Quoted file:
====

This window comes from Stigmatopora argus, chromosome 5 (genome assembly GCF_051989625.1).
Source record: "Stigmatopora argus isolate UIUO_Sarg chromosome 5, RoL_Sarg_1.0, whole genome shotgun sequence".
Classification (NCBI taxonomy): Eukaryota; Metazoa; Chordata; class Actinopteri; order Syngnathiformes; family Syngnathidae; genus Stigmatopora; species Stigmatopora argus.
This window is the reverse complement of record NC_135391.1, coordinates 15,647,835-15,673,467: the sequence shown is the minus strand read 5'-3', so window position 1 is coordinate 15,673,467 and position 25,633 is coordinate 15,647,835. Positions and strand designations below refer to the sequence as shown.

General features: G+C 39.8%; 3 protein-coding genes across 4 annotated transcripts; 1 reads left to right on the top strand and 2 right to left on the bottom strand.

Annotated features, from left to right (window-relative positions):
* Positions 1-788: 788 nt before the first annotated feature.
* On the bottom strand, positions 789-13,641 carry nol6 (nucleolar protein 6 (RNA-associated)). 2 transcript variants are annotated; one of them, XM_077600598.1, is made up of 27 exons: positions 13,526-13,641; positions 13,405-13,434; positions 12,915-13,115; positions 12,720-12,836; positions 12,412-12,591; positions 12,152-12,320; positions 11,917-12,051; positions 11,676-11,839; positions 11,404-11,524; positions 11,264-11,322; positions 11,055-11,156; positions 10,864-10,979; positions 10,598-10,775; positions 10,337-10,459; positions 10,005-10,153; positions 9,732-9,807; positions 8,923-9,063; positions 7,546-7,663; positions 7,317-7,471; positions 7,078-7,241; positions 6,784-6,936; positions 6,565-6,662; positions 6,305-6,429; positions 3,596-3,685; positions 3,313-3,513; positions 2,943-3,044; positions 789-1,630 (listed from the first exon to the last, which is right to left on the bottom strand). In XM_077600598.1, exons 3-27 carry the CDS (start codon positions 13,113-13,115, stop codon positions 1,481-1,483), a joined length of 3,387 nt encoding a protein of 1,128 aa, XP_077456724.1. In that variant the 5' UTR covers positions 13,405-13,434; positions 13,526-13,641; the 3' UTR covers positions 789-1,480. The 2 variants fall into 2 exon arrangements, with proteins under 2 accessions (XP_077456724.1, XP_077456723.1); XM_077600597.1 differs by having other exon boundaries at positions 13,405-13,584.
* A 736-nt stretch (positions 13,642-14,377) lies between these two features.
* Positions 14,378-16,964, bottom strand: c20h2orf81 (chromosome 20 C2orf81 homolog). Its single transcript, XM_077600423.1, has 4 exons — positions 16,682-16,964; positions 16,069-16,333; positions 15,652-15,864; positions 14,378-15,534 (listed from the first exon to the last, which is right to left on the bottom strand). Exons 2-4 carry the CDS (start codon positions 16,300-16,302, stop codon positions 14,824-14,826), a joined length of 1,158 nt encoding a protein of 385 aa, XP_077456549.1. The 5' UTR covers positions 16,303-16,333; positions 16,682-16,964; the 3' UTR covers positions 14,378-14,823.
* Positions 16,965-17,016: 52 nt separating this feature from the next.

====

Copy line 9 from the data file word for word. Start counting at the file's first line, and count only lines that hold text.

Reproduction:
* A 736-nt stretch (positions 13,642-14,377) lies between these two features.